GUEST VIEWPOINT: Victory for Fair Housing, What’s Next?
Donald Arace | August 2, 2021
It’s easy to see why the real estate community of Westchester County would celebrate a long, hard-fought battle for the passage of an amendment to the county’s co-op disclosure law (2018-11). The Hudson Gateway Association of Realtors and the New York State Association of Realtors have been lobbying Albany lawmakers for statewide approval for 20 years or more, while HGAR and its predecessor organizations have pursued co-op transparency in Westchester for more than three decades.
The county amendment is a great first step to state adoption. The main focus of the amendment adds a few important features: reason for denial; reporting to the County Human Rights Commission within 15 days and mandatory two-hour Fair Housing training every two years for co-op board members.
The not knowing why an applicant has been denied has been a vexing question for buyers, sellers, and real estate agents since the beginning of the formation of the large majority of co-ops in the late 70s and early 80s. Through the addition of mandating the reason for denial the amendment removes mysterious denials to failed applicants.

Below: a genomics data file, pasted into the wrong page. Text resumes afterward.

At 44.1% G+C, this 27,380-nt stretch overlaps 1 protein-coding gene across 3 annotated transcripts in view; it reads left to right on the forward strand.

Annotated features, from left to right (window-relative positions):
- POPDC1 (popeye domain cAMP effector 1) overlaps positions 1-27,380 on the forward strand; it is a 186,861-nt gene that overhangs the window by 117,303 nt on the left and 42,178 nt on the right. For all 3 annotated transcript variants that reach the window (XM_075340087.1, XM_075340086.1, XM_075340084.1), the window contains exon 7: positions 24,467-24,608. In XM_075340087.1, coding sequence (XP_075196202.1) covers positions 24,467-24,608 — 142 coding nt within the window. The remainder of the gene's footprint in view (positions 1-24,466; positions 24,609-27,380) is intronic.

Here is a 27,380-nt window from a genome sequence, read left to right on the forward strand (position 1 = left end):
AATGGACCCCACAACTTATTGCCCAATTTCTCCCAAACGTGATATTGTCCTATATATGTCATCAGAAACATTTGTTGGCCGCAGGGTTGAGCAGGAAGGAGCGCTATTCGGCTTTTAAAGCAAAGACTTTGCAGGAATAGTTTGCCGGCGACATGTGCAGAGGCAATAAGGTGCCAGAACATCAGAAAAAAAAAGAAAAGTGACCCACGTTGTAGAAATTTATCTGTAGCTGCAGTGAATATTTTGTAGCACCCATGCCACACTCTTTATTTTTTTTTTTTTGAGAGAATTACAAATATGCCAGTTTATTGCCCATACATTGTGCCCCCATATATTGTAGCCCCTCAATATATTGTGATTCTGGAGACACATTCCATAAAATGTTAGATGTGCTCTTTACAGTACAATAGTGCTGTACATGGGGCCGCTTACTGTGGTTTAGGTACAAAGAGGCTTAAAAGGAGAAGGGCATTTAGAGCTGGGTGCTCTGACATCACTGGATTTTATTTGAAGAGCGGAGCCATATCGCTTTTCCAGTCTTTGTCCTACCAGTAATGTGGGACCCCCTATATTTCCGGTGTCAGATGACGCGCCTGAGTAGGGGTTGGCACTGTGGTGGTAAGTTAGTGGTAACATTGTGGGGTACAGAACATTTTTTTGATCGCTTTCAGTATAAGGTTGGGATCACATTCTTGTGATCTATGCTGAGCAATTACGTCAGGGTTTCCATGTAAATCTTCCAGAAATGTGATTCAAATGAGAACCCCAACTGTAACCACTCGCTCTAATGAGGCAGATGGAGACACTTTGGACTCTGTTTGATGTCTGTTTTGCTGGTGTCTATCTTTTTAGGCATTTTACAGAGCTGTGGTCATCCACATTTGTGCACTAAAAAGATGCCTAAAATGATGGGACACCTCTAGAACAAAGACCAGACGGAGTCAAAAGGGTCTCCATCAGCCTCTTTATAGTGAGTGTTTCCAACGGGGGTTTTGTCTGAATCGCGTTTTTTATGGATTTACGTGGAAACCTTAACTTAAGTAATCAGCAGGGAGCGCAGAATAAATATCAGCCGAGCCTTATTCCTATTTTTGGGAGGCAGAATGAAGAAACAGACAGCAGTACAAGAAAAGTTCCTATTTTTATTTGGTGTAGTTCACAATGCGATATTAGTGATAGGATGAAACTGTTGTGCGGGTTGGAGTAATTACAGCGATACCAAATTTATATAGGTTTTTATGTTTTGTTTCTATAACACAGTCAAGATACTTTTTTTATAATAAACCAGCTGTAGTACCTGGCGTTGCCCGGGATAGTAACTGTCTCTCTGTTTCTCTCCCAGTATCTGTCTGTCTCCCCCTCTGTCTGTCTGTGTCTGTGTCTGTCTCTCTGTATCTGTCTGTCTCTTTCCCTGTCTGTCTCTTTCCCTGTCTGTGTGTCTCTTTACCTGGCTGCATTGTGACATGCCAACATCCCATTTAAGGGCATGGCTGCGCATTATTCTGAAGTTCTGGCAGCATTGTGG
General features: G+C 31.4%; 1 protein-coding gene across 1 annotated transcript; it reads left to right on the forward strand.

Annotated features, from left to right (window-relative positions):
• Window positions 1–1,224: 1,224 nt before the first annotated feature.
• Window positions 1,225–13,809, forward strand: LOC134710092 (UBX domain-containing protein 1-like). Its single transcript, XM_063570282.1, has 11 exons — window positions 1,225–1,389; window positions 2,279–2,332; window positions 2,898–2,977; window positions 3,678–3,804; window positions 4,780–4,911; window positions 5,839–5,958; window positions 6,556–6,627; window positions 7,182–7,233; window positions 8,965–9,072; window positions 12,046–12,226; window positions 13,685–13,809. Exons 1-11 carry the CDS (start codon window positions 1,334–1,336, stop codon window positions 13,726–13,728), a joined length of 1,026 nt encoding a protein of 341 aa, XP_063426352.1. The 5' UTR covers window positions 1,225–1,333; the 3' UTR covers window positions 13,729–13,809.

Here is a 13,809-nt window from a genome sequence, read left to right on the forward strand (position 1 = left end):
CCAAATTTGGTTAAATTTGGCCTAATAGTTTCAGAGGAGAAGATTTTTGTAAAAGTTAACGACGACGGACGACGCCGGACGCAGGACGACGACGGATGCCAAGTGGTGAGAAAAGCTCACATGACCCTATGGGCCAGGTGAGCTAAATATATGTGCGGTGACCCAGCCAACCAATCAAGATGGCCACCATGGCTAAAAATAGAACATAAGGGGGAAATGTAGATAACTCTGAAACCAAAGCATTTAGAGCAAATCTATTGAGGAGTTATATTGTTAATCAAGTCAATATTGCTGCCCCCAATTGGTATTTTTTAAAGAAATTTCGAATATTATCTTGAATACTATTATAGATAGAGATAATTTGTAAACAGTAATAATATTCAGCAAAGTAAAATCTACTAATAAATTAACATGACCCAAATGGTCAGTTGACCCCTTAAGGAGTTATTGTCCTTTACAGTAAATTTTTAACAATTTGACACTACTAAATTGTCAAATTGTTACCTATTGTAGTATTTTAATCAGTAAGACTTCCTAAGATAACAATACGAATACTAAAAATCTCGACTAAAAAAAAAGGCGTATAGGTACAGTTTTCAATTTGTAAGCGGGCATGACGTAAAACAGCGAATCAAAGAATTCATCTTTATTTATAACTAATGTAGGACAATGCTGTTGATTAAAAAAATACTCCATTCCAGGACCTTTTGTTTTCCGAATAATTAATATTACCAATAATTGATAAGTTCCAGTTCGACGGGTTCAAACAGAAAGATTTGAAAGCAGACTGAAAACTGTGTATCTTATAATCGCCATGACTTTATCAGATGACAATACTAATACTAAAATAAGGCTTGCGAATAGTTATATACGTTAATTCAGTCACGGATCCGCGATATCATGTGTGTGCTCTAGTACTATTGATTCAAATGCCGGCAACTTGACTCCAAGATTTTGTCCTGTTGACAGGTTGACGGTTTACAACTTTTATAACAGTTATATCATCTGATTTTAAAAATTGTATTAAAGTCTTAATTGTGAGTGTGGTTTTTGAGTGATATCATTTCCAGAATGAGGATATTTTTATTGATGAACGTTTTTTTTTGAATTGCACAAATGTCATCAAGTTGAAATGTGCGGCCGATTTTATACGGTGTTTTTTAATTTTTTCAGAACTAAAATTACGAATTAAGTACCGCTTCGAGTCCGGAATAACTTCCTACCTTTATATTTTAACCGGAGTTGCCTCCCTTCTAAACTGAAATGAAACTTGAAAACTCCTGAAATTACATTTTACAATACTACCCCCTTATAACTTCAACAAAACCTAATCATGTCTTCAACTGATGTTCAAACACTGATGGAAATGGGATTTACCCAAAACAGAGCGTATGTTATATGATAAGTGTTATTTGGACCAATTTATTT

In a landscape of RESPA-driven real estate and mortgage banking industries where fair housing disclosures are a normal course of business, co-ops have to this point escaped scrutiny, citing private corporate status as the key difference from oversight by the federal, state and governmental agencies disclosure laws.
The county amendment to the 2018 law is sure to have an effect on Westchester co-ops’ review on how they conduct interviews and the approval/denial process. Westchester County is a larger test case study than Suffolk County, which passed similar legislation in 2009. This may prompt momentum for New York State legislation which is currently sponsored in the Senate by Sen. Brian Kavanagh (S.2874).
Critics such as Council of New York Cooperatives and Condominiums, and related trade associations will continue to oppose the law’s expansion. If their grievances are taken at face value, without thought of discrimination, the main objections are that there is legal peril for co-ops and their board of directors through frivolous lawsuits born from the reason for denial letter. In recent articles it has been pointed out there have been no such lawsuits filed in Suffolk County since it enacted the legislation.
Although there are some of the unknowns, and until sufficient time passes to evaluate the likely and unlikely repercussions, it is fair to say that having the law is better than not having these new mandates implemented.
The law of unintended consequences may be at play, but in the meantime let’s celebrate the light that will be provided for those that would be discriminated against without the law. A victory for people that have been denied their dream of homeownership due to discrimination, and for those who will not improperly be precluded from owning a home in the future.